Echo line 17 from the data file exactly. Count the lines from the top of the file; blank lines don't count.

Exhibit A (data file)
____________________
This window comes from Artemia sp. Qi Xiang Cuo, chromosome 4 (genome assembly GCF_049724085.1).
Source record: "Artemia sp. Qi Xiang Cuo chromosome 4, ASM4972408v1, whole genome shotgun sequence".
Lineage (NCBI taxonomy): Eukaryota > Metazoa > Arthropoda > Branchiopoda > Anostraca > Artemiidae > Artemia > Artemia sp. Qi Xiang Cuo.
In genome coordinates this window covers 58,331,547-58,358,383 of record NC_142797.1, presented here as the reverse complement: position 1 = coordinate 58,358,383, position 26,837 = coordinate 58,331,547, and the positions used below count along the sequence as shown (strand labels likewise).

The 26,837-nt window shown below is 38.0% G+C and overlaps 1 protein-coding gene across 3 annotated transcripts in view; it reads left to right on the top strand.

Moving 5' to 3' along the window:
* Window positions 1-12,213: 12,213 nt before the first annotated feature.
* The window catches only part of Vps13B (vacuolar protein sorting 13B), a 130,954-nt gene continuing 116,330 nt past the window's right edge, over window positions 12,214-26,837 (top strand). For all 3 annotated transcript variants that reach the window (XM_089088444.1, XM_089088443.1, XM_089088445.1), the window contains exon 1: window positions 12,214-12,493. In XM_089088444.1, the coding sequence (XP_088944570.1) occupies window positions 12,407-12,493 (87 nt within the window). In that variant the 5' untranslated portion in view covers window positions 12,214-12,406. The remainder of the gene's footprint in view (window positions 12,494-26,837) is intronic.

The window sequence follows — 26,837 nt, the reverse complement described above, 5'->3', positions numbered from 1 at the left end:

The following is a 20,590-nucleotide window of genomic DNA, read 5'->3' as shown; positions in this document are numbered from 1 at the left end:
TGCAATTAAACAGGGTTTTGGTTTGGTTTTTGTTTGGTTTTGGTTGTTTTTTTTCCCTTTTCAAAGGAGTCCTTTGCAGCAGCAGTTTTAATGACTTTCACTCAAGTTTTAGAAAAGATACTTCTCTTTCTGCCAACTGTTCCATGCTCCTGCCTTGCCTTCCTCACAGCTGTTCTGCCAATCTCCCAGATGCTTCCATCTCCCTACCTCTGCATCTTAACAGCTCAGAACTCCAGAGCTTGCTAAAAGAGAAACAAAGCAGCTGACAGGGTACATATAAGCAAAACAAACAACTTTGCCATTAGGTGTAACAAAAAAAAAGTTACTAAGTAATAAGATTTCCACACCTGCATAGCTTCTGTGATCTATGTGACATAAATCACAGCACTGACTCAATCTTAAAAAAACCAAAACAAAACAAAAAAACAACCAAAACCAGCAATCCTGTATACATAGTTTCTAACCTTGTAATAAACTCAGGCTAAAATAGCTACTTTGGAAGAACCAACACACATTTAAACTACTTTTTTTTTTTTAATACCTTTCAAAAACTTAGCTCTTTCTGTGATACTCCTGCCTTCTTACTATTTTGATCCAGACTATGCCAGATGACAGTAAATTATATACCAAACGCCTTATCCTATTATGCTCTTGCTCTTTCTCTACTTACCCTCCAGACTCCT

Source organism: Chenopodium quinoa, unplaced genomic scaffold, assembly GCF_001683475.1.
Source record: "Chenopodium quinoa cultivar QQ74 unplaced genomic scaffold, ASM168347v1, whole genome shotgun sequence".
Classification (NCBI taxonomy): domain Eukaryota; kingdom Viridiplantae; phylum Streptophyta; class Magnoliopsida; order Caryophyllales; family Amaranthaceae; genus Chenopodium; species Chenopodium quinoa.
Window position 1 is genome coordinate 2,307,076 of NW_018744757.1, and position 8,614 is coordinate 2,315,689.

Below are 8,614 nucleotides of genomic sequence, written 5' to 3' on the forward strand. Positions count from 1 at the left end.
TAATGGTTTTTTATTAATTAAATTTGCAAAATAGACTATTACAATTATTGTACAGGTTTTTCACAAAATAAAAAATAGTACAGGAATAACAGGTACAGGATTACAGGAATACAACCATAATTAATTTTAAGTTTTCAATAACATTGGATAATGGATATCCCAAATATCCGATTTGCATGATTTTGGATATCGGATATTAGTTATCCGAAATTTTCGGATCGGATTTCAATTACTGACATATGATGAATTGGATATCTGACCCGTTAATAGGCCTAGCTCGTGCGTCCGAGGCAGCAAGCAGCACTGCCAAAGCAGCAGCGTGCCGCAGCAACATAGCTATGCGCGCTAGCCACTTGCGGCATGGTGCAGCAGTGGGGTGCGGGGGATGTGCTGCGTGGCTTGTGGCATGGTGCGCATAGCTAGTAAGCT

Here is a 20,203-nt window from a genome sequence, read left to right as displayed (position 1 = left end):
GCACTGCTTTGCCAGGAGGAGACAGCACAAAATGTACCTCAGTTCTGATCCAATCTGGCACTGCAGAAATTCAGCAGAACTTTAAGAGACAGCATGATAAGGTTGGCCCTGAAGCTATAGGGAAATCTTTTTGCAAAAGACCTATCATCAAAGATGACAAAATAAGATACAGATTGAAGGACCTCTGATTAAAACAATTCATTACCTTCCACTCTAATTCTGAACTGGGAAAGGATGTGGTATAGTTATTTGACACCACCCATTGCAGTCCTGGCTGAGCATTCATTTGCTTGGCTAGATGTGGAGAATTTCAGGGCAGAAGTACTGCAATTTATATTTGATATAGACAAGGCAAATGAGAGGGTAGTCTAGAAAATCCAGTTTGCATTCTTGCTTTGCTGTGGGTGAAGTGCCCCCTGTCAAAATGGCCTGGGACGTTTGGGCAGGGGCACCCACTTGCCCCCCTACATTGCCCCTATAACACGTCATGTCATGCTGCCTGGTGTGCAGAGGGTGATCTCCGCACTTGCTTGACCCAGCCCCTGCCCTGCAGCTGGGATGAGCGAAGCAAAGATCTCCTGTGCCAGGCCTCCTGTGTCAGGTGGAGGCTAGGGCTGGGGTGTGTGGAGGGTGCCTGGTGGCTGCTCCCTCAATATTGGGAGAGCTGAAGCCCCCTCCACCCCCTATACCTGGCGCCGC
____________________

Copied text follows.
TAATGGTTTTTTATTAATTAAATTTGCAAAATAGACTATTACAATTATTGTACAGGTTTTTCACAAAATAAAAAATAGTACAGGAATAACAGGTACAGGATTACAGGAATACAACCATAATTAATTTTAAGTTTTCAATAACATTGGATAATGGATATCCCAAATATCCGATTTGCATGATTTTGGATATCGGATATTAGTTATCCGAAATTTTCGGATCGGATTTCAATTACTGACATATGATGAATTGGATATCTGACCCGTTAATAGGCCTAGCTCGTGCGTCCGAGGCAGCAAGCAGCACTGCCAAAGCAGCAGCGTGCCGCAGCAACATAGCTATGCGCGCTAGCCACTTGCGGCATGGTGCAGCAGTGGGGTGCGGGGGATGTGCTGCGTGGCTTGTGGCATGGTGCGCATAGCTAGTAAGCT